Engineering rewarding for women

12 July 2011

The Faculty of Engineering is running an event for high school girls to encourage those who have an aptitude for maths and science to consider a career in engineering.

On Thursday, more than 250 students from 41 secondary schools from across the North Island are expected to take part in “Enginuity Day” an annual event for Year 13 girls.

This year’s theme “Engineering – Changing your world” will explore how engineering can make a difference to individuals, families, communities and the environment.

Women in Engineering Equity Adviser Imee Tribo says in the morning there will be nine workshops, demonstrating the creativity and problem-solving processes that all engineers use in real life. The students can try a number of activities including experimenting with biomaterials creating iPad applications and designing green roofs.

Females are under-represented in engineering, both in the classroom and in the workforce.

“We hope that as more girls become aware of the opportunities an engineering career provides the numbers of female students will increase,” says Ms Tribo.

Currently, 24 percent of first year engineering students and 22 percent of all engineering undergraduates studying at The University of Auckland are female. The goal is to eventually get to 50 percent.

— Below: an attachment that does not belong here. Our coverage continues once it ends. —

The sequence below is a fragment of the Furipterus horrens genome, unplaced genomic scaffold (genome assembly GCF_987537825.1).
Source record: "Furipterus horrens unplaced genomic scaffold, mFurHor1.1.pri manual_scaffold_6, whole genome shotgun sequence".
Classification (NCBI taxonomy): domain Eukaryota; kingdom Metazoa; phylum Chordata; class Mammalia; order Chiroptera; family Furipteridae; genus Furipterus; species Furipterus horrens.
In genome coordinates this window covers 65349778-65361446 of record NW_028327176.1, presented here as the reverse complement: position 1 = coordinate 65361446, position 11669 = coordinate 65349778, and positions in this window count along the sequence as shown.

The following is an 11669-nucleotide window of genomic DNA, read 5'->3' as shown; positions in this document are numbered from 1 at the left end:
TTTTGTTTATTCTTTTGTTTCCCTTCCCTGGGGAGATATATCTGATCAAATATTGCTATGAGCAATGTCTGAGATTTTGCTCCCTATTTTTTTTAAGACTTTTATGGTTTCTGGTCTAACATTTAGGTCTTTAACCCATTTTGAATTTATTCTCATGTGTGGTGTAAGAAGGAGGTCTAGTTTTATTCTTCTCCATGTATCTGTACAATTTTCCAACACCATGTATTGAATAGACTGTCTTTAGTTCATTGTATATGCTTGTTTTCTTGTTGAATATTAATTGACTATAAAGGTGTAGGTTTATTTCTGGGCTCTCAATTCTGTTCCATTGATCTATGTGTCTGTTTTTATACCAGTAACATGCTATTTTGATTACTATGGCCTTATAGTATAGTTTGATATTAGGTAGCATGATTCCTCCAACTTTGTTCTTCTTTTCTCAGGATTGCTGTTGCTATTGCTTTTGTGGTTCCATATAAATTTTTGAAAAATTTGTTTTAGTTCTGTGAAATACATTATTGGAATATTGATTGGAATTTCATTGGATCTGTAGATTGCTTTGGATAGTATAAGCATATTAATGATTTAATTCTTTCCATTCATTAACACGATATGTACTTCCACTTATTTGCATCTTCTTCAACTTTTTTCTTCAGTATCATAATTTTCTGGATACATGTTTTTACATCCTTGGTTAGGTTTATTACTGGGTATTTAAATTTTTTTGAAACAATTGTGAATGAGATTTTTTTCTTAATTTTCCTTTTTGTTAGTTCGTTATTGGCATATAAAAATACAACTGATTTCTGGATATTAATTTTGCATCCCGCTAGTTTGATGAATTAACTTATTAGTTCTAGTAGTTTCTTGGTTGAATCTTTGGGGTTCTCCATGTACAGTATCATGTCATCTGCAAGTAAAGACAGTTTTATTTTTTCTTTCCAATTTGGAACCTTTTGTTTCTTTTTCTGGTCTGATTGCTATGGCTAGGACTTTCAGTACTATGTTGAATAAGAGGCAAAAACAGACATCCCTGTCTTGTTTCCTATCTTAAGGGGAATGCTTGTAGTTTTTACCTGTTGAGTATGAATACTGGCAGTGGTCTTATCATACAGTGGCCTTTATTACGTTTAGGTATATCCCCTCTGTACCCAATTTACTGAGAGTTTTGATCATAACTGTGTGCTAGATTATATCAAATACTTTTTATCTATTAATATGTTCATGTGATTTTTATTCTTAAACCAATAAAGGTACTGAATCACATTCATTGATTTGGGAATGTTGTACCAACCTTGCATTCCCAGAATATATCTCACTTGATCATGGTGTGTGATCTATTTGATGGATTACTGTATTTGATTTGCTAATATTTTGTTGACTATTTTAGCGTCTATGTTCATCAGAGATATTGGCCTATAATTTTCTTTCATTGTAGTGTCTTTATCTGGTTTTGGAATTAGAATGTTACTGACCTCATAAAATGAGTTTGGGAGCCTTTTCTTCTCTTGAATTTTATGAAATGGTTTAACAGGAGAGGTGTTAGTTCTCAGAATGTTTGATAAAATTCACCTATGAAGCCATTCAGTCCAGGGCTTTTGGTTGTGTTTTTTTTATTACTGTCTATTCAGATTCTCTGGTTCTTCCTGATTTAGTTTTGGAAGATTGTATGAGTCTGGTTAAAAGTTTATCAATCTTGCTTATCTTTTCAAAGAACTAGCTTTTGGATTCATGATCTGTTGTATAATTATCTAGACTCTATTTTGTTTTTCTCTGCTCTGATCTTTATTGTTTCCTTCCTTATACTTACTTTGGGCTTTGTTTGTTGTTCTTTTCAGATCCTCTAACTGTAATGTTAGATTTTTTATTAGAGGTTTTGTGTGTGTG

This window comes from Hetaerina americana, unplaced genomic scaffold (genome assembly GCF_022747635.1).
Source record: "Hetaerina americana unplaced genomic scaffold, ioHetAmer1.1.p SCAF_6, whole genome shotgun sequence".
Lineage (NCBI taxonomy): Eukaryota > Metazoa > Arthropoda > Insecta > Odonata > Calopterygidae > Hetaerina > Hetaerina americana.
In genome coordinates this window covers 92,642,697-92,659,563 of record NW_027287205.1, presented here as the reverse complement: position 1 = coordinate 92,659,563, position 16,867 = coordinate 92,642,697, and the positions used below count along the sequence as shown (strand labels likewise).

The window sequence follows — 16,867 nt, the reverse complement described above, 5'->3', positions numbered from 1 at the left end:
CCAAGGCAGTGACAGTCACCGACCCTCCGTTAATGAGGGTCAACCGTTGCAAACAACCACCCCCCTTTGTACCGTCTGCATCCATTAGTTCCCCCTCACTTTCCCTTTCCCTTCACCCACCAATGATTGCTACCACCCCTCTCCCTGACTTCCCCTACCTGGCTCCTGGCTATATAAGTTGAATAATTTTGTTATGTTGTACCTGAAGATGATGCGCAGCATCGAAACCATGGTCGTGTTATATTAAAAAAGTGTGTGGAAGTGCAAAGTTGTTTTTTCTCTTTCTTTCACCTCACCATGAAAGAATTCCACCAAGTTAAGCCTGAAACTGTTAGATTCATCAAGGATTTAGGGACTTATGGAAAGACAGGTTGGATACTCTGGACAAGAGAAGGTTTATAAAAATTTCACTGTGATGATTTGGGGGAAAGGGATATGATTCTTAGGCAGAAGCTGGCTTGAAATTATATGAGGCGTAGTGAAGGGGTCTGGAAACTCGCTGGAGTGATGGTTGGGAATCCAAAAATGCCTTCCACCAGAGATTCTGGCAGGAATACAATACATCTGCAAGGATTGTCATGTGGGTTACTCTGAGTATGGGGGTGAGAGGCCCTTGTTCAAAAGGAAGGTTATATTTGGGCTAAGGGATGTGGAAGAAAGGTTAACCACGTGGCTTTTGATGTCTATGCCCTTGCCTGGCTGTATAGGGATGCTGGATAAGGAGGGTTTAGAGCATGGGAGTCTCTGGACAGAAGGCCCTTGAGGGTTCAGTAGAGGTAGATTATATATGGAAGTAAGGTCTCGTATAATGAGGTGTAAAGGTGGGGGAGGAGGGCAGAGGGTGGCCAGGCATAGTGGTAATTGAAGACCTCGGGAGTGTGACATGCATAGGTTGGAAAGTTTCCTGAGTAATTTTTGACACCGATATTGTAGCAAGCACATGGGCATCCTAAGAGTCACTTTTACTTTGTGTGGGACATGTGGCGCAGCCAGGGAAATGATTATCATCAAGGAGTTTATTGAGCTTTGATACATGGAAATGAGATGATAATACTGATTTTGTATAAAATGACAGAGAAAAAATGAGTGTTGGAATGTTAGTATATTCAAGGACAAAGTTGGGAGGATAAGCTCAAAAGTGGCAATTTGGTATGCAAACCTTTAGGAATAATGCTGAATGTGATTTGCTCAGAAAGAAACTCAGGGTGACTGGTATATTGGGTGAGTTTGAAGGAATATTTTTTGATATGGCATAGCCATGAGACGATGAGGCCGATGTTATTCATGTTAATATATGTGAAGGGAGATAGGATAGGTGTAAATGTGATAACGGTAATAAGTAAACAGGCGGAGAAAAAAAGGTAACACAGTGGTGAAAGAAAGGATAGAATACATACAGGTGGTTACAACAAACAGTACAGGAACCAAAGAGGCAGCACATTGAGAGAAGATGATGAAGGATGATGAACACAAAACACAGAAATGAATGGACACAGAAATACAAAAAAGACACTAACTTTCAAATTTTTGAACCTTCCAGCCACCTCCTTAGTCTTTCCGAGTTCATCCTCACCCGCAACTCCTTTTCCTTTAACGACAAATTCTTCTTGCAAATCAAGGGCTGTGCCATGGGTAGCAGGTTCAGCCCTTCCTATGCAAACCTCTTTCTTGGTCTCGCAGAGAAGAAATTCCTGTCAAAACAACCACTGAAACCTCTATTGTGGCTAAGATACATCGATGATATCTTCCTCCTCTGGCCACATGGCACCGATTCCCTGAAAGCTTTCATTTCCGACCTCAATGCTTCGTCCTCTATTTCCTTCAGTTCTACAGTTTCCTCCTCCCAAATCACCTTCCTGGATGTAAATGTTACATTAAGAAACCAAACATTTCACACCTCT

Enginuity Day was also great way for the students to find out what engineers “really” did, she says. “I find even in this day and age a lot of female high school students think engineering is only about construction or working on cars so they don’t think engineering is an option for them. They don’t realise that pretty much every bit of technology is grounded in engineering.”

The day was also an opportunity for the students to meet female engineers, who although a minority in the workforce, had successful and rewarding careers, she says.

The girls will also hear from graduate Ying Yang, who through the organisation Engineers Without Borders is using her skills to improve infrastructure in New Zealand and the South Pacific.

Dr Catherine Watson, a Lecturer in the Department of Electrical and Computer Engineering, will talk about her speech modelling work for a healthcare robot and Lecturer Claire Davies in the Department of Mechanical Engineering, will discuss her biomedical engineering research.

For more information visit: www.engineering.auckland.ac.nz/uoa/women-in-engineering